3/9 Ups & Downs

Election season feels like it’s really begun now. This week’s Ups & Downs takes a look at the trail, as well as a few items in Harrisburg and Washington.

Bill Shuster. The Congressman from Blair County is typically a behind-the-scenes guy. He got a big promotion this week, when Speaker John Boehner tapped him to rescue the transportation funding reauth – over the committee chairman. On the Hill, that’s a huge deal and is quite the show of clout.
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Rick Santorum. When the former Pa. Senator said Ohio was the key Super Tuesday state, everyone – the press and his opponents – got on board. But Mitt Romney came out on top of that state this week, as well as a majority of the others. Now, the delegate math is nearly impossible for Santorum – even if Newt Gingrich drops out.
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Elections Officials. Thanks to the Voter ID legislation, which appears poised to be signed into law, the men and women overseeing our elections will no longer have to spend hours and hours reviewing the plethora of voter impersonation allegations. Indeed, between 2002 and 2005, according to the Department of Justice, 26 people in the United States were convicted of voting fraudulently. That’s 0.065 voters per state, per election. But thankfully, no more.

Joan Orie Melvin. The more witnesses testify in the trial of her sister, Pa. Sen. Jane Orie, the more the Pa. Supreme Court Justice looks like she’s going to be implicated in the corruption scandal. We’re not in the courtroom, and guilt or innocence is not ours to guess. But the PR damage alone is enough to earn this down arrow.
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Tim Holden. The Congressman faces a tough primary challenger from Matt Cartwright, a well known attorney from the new, NEPA part of the 17th district. If he got votes only from Democrats from Lackawanna and Luzerne counties, Cartwright would defeat Schuylkill native Holden by 12 points. But Holden this week pulled in the Luzerne Dems’ endorsement, along with three local committees in Lackawanna. We recognize that endorsements aren’t the same as votes, but so far both candidates have played for each committee, and Holden has come out ahead.

Nate Kleinman. The ‘Occupy’ movement candidate seeking to unseat Rep. Allyson Schwartz (D-Montco) – and get publicity – came closer to at least one of his goals this week. Though a judge threw his name off the ballot, Kleinman said he would mount a write-in campaign. And he got a boost from former Rep. Joe Sestak, who will be a featured guest at a fundraiser for him.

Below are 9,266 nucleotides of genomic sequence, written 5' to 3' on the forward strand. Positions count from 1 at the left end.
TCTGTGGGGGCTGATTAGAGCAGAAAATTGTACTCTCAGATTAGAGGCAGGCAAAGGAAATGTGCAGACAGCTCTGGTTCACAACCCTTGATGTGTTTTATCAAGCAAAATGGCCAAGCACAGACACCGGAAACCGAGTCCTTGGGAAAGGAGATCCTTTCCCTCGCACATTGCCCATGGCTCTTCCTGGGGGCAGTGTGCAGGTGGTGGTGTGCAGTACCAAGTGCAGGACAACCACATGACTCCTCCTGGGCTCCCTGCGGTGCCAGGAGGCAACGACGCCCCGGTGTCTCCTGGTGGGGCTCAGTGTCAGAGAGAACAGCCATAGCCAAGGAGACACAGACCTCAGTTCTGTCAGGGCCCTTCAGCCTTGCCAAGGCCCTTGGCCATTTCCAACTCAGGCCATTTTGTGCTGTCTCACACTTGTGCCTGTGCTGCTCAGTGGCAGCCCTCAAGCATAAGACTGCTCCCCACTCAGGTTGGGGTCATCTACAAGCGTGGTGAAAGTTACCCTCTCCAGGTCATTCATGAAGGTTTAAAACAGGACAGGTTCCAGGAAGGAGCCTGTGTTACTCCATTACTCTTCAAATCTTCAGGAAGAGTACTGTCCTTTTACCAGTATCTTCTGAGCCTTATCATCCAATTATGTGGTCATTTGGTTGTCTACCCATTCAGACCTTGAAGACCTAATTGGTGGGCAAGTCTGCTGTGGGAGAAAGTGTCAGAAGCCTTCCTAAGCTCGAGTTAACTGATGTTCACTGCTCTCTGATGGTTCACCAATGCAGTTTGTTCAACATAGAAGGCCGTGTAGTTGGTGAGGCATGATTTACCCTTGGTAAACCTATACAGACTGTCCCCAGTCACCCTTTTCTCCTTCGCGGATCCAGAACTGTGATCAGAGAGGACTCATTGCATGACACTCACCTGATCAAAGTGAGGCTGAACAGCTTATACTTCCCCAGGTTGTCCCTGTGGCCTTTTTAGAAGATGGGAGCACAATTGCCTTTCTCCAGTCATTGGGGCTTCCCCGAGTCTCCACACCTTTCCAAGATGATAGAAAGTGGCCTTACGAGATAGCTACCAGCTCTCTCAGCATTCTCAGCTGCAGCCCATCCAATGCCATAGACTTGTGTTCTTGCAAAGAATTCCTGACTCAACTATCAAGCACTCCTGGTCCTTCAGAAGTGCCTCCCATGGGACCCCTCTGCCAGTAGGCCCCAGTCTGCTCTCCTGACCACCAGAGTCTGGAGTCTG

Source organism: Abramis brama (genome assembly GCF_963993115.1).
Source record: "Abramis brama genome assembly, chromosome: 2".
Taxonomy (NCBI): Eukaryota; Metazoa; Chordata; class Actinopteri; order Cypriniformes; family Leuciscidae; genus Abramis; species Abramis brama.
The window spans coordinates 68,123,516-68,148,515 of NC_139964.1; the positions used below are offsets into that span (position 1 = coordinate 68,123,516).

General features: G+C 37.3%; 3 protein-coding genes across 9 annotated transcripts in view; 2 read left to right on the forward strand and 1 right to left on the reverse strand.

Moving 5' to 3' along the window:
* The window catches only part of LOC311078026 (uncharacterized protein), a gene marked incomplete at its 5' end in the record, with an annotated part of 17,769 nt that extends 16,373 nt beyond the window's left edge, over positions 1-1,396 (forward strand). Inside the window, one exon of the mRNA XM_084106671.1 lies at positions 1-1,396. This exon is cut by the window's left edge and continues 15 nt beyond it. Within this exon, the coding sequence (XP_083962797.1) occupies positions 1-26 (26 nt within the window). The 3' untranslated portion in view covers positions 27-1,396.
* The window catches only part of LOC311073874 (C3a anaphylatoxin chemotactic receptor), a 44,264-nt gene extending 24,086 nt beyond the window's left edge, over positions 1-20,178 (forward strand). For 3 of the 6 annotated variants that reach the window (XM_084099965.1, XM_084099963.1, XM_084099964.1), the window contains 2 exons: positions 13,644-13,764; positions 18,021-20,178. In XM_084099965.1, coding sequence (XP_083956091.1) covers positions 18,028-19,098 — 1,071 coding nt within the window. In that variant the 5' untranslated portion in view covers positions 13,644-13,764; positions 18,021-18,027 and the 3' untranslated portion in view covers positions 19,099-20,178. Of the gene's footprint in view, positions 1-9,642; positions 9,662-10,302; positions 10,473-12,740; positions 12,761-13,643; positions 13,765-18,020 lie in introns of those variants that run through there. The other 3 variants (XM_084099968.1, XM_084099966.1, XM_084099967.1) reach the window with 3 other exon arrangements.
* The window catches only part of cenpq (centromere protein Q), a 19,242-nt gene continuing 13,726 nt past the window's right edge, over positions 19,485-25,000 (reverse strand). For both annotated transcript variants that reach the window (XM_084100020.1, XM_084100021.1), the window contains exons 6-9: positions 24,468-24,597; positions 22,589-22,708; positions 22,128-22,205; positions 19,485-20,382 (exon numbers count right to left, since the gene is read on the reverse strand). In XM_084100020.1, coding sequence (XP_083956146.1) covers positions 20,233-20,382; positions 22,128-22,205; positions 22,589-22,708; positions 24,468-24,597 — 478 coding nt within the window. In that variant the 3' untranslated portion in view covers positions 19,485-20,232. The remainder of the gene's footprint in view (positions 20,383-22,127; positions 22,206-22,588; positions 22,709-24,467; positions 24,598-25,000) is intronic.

Missa Eaton. The assistant psychology prof at PSU Shanango is now the only Democrat challenging Rep. Mike Kelly in the 3rd congressional district. Both of her opponents got knocked off the ballot this week.
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Early Returns. The political blog of the Pittsburgh Post-Gazette lived up to its name Tuesday night, with intensely complete coverage of the Super Tuesday race. In all they did 15 posts in the few evening hours. Yowza.

March 9th, 2012 | Posted in Features, Front Page Stories, Top Stories | 5 Comments

5 thoughts on “3/9 Ups & Downs”

  1. casual says:

    @Keegan
    Thanks for the tip champ!
    Was that sarcastic enough for you to qualify as “grownup”?

  2. @casual – If you can’t handle nuance or sarcasm, don’t read political news meant for grown-ups.

  3. casual says:

    @Keegan et al.: I kinda want to punch you in the face for your “up arrow” to HB 934. Snarky or not sarcasm does not translate well in writing. Anything less than a rousing condemnation of the bill is disingenuous at best.

  4. PJ McGill says:

    Given the reported budgetary fiscal shortages, why would the General Assembly enact legislation, namely HOUSE BILL 934, which is projected to cost the Commonwealth somewhere between 4 million to 11 million to enact and enforce. Would this money not be better used to support and fund programs for Seniors, reduce taxes for Seniors, especially those on fixed incomes, for education, or to promote job growth and training?

  5. Dan Sauder says:

    The ‘up’ arrow content for Elections Officials seemed a little snarky (and deservedly so). Less than 1 person per state accused of voter fraud and we needed this bill to protect the election process? How about working on real election reform or any of the other myriad of issues the Commonwealth needs to fix?

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